Turning the Tables: Restaurants from the Inside Out

Turning the Tables: Restaurants from the Inside Out

by Steven A. Shaw

Firstly, any book that is crafted in the shape of a menu commands attention.  Secondly, Steven Shaw is a man with sass, intellect, and a healthy dash of class — and that is a very rare and delicious thing.

Shaw’s newly-released book, Turning the Tables: Restaurants from the Inside Out, takes readers on a much-needed tour behind the swinging doors, from the kitchens of diners to those in some of New York’s dining temples. To demystify the world of restaurants — and help the public gain an understanding that goes beyond the pages of a de rigueur tell-all book — Shaw provides the kind of analysis that encourages readers to think: to question, understand, and perhaps even empathize with the denizens of this hidden world.

Do not buy this book in the hope of finding the salacious gossip of Page Six.  What you will discover is useful information that should be known by anyone who frequents a restaurant.

In suggesting methods for landing the seemingly impossible reservation, Shaw does not resort to pithy remarks laced with food snobbery, as one might expect from an award-winning restaurant critic (and the creator of eGullet, the web’s foremost food discussion forum).  Instead, he approaches the task with politeness, tenacity, and a healthy respect for the mechanics of restaurant management.  His few simple rules may strike some as blinding flashes of the obvious, but one would be amazed at how often such rules are thrown to the wayside in favor of obnoxious (read: childish) behavior.  Shaw reminds us that sometimes a simple please or thank you goes a long way.

With an often amusing self-deprecation, he also captures what eludes a lot of the dining public: Putting together a fine meal is one hell of an exercise for a restaurant crew.  It involves nocturnal adventures to the fish market, tedious repetition of perfectly prepared ingredients, and an enthusiasm that is the driving force behind subjecting oneself to such torture on a daily basis.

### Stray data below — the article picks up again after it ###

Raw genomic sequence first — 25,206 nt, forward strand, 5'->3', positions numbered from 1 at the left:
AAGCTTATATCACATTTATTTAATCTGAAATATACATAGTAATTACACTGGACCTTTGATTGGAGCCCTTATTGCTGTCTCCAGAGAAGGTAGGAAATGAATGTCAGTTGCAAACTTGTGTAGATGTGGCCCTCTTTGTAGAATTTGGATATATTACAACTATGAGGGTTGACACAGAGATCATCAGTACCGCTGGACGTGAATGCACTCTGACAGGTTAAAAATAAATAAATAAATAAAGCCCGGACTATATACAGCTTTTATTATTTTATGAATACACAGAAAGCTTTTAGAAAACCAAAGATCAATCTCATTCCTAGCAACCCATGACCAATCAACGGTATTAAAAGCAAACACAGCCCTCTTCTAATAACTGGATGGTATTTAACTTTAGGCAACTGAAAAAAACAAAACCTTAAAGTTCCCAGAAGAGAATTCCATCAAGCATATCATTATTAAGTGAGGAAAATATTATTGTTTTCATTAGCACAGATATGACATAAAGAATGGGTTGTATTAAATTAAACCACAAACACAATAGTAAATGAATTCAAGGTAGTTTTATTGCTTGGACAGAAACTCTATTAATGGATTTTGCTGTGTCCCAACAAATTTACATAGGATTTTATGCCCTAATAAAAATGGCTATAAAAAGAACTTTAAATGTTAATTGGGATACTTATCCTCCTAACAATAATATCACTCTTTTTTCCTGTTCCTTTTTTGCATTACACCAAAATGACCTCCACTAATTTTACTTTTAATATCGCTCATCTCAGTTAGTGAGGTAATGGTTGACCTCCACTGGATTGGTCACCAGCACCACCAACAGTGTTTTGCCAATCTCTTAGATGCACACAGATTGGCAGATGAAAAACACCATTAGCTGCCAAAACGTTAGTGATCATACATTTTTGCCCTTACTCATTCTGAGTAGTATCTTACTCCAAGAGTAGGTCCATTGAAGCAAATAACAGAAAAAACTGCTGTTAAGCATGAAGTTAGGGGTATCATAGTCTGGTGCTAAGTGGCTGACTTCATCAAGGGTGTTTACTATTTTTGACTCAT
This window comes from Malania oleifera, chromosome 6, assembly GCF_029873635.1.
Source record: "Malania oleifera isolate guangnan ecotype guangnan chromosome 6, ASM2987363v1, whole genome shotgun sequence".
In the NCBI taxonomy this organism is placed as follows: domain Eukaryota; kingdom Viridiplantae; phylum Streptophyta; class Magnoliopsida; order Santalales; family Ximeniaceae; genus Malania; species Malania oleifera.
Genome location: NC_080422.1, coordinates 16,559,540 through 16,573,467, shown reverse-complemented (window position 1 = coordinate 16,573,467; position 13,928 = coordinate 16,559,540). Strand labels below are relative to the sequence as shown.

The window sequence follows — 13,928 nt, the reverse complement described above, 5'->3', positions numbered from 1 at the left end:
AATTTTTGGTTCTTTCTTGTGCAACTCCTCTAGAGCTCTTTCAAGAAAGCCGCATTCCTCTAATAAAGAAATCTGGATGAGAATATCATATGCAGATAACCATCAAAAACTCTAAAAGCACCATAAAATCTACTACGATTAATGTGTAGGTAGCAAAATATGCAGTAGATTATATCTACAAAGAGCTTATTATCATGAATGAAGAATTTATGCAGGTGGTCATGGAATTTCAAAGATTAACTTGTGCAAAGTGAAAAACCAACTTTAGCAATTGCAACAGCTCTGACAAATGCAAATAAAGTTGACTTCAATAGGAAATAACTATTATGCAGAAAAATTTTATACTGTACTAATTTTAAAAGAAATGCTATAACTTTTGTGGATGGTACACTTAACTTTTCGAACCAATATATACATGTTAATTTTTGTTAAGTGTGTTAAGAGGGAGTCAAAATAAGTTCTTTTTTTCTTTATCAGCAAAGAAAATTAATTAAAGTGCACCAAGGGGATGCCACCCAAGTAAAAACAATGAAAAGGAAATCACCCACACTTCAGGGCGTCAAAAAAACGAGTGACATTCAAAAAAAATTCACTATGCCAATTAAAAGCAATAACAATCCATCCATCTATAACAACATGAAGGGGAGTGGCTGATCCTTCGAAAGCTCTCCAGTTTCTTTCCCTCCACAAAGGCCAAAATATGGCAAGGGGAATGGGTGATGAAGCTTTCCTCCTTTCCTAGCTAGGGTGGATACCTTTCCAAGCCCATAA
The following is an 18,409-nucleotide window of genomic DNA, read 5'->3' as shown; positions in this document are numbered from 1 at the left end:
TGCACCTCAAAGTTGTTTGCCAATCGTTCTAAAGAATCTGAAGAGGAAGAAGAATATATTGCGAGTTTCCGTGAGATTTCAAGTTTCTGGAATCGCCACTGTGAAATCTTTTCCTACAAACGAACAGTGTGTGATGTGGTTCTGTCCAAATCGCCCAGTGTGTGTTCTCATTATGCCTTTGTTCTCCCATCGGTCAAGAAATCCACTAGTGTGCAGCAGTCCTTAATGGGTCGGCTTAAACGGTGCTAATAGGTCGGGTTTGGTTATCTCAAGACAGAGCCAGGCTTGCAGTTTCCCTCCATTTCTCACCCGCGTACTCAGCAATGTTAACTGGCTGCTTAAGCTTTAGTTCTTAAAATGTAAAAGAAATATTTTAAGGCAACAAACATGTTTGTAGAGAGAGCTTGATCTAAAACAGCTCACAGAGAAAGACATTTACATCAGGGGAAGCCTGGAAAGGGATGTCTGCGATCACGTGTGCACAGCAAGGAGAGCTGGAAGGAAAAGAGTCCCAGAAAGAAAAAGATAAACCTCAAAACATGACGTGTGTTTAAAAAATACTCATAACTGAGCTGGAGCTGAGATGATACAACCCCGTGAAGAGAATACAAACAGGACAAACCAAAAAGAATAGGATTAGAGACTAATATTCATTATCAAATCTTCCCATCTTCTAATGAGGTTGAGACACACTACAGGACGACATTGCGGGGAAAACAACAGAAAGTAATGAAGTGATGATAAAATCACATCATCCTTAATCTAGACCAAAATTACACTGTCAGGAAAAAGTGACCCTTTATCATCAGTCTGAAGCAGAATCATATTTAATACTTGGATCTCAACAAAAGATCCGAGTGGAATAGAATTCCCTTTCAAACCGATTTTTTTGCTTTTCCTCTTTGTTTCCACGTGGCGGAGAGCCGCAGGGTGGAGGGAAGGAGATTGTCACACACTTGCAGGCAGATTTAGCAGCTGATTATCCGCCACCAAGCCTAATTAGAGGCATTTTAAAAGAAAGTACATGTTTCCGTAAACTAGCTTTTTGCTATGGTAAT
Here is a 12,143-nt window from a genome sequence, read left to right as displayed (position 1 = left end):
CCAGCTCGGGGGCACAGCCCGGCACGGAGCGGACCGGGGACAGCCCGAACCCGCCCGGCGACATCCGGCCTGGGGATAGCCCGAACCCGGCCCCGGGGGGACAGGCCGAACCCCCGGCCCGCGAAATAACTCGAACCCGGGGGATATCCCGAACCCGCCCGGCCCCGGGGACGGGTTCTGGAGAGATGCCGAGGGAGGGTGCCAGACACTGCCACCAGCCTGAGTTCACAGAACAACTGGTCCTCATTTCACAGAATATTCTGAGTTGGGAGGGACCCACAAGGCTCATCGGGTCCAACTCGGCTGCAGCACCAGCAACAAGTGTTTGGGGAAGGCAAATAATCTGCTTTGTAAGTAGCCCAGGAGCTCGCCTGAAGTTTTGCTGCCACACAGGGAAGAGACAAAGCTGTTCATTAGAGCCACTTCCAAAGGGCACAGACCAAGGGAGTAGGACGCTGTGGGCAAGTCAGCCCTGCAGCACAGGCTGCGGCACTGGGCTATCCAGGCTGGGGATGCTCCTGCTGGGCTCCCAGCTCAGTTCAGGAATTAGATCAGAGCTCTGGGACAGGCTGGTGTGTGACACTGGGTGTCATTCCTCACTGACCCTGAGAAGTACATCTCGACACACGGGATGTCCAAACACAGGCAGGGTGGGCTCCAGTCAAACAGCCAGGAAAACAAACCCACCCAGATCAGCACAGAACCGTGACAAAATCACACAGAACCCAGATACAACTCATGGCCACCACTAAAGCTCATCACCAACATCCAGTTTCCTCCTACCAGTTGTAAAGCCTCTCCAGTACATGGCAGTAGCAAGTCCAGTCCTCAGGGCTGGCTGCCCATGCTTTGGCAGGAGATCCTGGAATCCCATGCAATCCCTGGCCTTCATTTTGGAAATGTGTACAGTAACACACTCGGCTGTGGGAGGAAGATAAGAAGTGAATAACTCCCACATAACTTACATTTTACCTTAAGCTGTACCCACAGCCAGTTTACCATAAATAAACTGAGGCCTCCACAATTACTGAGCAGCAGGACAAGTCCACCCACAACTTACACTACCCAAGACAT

As a former lawyer, Shaw has put his investigative tactics to use in the book’s chapters on food sources and business practices. He takes on the FDA, pasteurization laws, and everything that affects the consumer and his dining dollars — down to the reasons why Michelin and Zagat guides may not be the best resources for choosing a restaurant.  His opinions are not those from an ivory tower — he has clocked his hours on the boat, in the freezer, and on the farm to provide the kind of analysis that can only come from first-hand experience, and is delivered without pedantic hyperbole.

Even more interestingly, however — and what might become the book’s source of infamy — is the maelstrom that Shaw has unleashed in the world of restaurant criticism by stating (and aptly defending) his position that anonymous restaurant reviewing may not serve the best purpose of informing the dining public. He openly addresses what for years has been a thorn in the side of restaurant owners: the “us” vs. “them” dynamic of restaurant criticism. Shaw points out that more often that not, critics take on the role of crusader, anonymously trying to catch “sneaky restaurateurs trying to foist bad food and service on an unsuspecting public.” He says:

I prefer to think that the way to improve the state of fine dining in America is to bring consumers and the industry closer together…anonymity and distance in restaurant reviewing establishes a poor dynamic between those constituencies.  It sends a signal to the public that restaurants are out to deceive us, and that in order to expose them restaurant reviewers must act as undercover investigative consumer advocates (108).

Critics and reviewers have responded with snark in various forms — perhaps Shaw has hit a nerve?  It would indeed be wonderful to have a better understanding of the thinking behind the food, rather than criticism from a political beat-cum-“food” reporter who lacks a solid foundation of either culinary understanding or experience in restaurant management.

With an approach that is alternatively humorous, deadly serious, and never without passion for the opinions he states, Shaw aptly demonstrates why he is one to watch in the realm of restaurant criticism.  With refreshing objectivity, he does not play political games, pander to the establishment, or refuse to address the elephants casting about the room.  Pay attention to what this man has to say.